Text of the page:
When it comes to health care, there is a deep divide between the policies of President Donald Trump and Joe Biden. But the distinction isn’t so much Trump vs. Biden as it is the American people vs. special interest groups.
When the first debate is held, the theme of the night will be domestic policy, and health care is sure to be hotly debated — as it should be; it’s a top issue for American families. Biden will be touting the Affordable Care Act, adding a “public option” to appease the large contingency of his party that still demands “Medicare for all.”
For his part, Trump has consistently resisted a government takeover of medicine and is looking to create an environment where patients can be in charge of their health care decisions.
Yet polls show that both parties are unhappy with their candidates’ positions and with Congress for failing to address the issue, regardless of who is in the majority.
Biden and members of his party are resurrecting the campaign ads about pre-existing conditions as the proverbial bogeyman to compel voters through fear. Though many solutions exist to address this problem, the left is continuing to tout the failed government takeover of health care known as the Affordable Care Act, or ACA. The hard truth is that the ACA, or “Obamacare” as some call it, doesn’t protect people who have underlying conditions.
The promise to protect people with underlying conditions may have worked on paper, but, according to a study, the reality is the ACA did not decrease bankruptcies related to medical bills, nor did it result in better health outcomes, which are measured in mortality rates among the nonelderly. Obamacare may have provided an insurance card in more Americans’ wallets, but what matters to families is that it decreased access to affordable care.
A clear example of how the law contributed to the increase in health care cost is the movement by insurance companies, middlemen and hospitals toward consolidation. Consolidation in the hospital industry alone created an increase in incentives to move patient care from inpatient to outpatient care. This resulted in hospitals going on a buying spree of outpatient facilities and physician practices to secure referrals for services based in the hospital.
Hospitals commonly argue that consolidation would reduce costs but fail to explain that the savings in costs go to the hospital, while patients often see an increase in their out-of-pocket expenses due to the consolidation.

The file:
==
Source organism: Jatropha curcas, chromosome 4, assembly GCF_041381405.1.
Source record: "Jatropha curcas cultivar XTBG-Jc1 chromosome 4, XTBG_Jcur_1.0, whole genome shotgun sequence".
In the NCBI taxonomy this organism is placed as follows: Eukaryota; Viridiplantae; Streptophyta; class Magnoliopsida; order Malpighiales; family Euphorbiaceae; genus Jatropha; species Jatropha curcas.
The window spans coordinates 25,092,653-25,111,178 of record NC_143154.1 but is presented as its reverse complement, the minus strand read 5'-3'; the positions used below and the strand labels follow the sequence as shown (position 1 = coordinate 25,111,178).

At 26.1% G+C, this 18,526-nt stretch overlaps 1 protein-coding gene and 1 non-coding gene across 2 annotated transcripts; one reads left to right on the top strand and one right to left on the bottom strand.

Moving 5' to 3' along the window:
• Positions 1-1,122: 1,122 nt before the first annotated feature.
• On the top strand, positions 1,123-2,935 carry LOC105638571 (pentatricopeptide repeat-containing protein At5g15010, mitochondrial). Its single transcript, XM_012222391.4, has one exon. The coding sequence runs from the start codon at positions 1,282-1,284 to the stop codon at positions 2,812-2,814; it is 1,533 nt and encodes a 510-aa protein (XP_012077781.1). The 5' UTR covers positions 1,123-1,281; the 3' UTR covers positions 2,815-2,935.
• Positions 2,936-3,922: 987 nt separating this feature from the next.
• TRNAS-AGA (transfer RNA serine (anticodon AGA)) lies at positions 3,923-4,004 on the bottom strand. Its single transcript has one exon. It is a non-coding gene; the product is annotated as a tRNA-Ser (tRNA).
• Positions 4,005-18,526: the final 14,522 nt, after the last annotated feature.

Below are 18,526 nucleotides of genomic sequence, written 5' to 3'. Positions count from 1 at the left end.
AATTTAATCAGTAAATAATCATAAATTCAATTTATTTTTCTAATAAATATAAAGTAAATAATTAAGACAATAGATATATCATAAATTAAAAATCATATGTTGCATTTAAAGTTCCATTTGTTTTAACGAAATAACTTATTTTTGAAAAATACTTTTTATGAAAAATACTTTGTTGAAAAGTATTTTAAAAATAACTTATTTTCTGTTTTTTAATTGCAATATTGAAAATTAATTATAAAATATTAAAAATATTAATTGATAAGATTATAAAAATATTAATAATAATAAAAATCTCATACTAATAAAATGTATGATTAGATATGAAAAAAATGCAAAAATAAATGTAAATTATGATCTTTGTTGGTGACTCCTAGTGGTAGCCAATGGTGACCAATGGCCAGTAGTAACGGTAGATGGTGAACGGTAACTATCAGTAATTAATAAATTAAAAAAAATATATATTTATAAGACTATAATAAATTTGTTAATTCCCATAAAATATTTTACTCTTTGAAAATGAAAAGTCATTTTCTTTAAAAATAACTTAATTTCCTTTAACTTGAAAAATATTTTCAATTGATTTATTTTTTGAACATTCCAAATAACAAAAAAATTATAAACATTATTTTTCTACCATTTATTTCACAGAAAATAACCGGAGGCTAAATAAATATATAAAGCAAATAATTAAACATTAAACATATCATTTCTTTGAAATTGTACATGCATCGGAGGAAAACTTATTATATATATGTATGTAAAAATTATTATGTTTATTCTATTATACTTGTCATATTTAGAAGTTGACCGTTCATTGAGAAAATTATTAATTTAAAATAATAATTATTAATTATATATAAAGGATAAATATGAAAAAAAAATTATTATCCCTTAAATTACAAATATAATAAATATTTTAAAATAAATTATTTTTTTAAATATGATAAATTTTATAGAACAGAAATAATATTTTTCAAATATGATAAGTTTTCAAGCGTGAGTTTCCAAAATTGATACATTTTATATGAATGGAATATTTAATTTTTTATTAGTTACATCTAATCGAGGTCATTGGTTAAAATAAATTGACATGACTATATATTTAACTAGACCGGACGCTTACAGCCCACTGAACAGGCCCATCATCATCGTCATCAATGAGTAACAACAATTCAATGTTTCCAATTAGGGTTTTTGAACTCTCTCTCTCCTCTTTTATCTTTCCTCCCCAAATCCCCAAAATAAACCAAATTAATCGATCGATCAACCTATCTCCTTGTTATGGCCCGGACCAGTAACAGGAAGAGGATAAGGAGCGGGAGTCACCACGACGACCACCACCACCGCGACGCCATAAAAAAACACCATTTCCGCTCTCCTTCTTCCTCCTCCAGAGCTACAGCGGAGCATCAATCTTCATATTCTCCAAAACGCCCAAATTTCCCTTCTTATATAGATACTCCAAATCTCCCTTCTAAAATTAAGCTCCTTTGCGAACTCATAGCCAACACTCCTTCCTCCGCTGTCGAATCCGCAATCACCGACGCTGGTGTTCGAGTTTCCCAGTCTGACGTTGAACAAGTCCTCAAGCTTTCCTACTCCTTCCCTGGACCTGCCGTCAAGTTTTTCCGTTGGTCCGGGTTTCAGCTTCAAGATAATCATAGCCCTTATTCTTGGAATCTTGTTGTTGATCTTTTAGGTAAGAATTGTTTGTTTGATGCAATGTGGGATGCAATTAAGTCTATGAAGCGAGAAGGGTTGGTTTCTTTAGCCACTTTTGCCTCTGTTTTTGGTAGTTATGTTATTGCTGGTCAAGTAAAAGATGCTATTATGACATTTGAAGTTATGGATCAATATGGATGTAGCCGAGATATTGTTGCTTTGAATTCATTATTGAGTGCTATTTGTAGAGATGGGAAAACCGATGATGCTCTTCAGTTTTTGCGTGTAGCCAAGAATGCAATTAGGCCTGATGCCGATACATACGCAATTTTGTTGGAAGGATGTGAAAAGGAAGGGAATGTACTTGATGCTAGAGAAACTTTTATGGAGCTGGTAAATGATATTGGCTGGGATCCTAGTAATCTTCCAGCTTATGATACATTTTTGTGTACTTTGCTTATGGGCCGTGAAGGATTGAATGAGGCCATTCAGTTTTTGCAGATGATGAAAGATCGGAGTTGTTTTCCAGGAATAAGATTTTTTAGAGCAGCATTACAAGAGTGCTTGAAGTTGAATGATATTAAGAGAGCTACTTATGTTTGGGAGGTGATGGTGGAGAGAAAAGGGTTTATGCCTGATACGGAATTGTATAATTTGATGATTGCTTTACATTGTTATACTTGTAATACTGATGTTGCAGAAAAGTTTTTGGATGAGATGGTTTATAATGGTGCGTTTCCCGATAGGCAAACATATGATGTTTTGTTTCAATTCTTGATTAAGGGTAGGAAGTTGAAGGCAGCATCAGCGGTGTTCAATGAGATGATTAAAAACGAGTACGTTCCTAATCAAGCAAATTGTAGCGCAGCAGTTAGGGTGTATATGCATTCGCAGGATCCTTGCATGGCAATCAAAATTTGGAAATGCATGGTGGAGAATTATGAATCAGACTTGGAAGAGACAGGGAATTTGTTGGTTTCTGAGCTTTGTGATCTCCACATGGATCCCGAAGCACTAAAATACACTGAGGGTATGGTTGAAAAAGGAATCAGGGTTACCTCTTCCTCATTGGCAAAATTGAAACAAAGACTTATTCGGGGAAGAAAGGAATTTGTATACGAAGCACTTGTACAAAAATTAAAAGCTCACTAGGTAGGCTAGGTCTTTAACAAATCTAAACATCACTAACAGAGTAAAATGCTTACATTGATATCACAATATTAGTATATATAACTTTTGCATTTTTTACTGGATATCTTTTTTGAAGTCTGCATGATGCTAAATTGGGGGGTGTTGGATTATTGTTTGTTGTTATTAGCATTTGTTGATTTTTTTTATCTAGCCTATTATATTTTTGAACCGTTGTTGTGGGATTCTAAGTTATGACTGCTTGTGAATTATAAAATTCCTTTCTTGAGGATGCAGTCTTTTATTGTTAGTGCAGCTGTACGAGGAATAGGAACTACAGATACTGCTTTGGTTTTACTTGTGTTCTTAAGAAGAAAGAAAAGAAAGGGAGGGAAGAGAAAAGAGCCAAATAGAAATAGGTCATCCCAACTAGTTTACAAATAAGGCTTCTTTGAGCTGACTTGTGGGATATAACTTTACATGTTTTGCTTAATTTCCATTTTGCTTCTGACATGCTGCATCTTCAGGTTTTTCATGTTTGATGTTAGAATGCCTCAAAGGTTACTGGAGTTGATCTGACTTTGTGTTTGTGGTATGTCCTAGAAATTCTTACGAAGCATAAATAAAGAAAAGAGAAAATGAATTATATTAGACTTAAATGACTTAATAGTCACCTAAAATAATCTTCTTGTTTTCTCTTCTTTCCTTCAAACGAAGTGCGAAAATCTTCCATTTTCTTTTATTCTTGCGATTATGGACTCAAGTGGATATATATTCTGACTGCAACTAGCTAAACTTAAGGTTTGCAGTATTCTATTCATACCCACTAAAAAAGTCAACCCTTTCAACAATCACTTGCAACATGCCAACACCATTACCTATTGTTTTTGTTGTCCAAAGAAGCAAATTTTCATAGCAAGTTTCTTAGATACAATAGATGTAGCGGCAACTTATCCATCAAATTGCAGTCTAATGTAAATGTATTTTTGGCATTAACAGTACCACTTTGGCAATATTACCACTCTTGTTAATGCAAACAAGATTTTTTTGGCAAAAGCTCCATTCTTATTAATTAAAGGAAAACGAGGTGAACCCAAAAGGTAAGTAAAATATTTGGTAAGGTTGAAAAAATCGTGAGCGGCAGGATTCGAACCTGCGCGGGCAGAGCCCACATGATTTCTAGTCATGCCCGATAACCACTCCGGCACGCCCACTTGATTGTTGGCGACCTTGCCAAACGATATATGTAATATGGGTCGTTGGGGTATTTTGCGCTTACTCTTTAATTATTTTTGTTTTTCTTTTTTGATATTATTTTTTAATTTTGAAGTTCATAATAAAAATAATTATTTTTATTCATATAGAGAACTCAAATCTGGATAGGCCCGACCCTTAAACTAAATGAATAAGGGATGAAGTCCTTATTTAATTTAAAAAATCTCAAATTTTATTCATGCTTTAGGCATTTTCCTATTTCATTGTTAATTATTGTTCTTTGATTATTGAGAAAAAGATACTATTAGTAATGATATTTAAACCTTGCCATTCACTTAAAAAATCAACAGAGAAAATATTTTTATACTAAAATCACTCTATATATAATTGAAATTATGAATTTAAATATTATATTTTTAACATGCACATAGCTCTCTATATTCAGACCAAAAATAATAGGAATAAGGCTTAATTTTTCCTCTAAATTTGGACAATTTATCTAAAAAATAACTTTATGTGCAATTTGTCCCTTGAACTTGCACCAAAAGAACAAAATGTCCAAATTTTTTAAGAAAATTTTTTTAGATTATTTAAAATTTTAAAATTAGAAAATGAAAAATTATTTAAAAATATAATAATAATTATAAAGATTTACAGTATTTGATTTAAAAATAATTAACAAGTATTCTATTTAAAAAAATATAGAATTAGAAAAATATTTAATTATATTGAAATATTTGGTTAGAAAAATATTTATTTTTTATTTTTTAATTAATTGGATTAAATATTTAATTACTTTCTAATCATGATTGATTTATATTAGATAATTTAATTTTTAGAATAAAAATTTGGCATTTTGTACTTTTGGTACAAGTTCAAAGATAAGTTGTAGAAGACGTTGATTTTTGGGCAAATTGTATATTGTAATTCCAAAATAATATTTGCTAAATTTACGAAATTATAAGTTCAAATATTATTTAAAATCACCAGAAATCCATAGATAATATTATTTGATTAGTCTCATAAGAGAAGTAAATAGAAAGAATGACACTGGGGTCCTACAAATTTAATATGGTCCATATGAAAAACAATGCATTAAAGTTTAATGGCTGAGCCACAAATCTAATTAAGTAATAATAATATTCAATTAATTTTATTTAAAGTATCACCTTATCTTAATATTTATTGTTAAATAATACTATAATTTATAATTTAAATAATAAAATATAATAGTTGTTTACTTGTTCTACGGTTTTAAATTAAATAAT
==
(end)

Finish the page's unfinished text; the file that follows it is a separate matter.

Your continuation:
Rather than building on the support for special interests, Trump has issued a large number of executive orders that have focused on patient care, health care price transparency, and affordability of services and medications.
The common theme has been to put the patient — not government and certainly not insurance bureaucrats — in charge of decision-making. Trump’s first health care plan, the Choice and Competition report, allowed for options that have been readily accepted by many who are priced out by the exchange plans.
In addition to creating a more competitive market, another executive order focused on health care price transparency has rattled the industry by mandating that all negotiated prices between hospitals and insurers be disclosed. This transformative principle has an approval rate of nearly 90 percent of Americans on both sides of the political aisle, according to a July poll. As loved as this order has been by the American people, it has been equally despised by the special interests that benefit from the hidden nature of prices in health care.
Perhaps another distinction between these plans is in where they are focused. Biden, in his commitment to broadening the ACA, is focused on benefiting the insurance industry and its lobbyists. The direction of the president’s policies is more in line with helping the patient by focusing on making things affordable. Obamacare didn’t do anything to bring down the cost of care; in fact, it did the complete opposite.
As you watch the debate, make sure you pay attention whenever you hear the words “health care.” And ask yourself this question: Are they talking about health care or health insurance? How you answer may tell you exactly who the candidate is trying to help.
David Balat is the director of the Right on Healthcare campaign at the Texas Public Policy Foundation.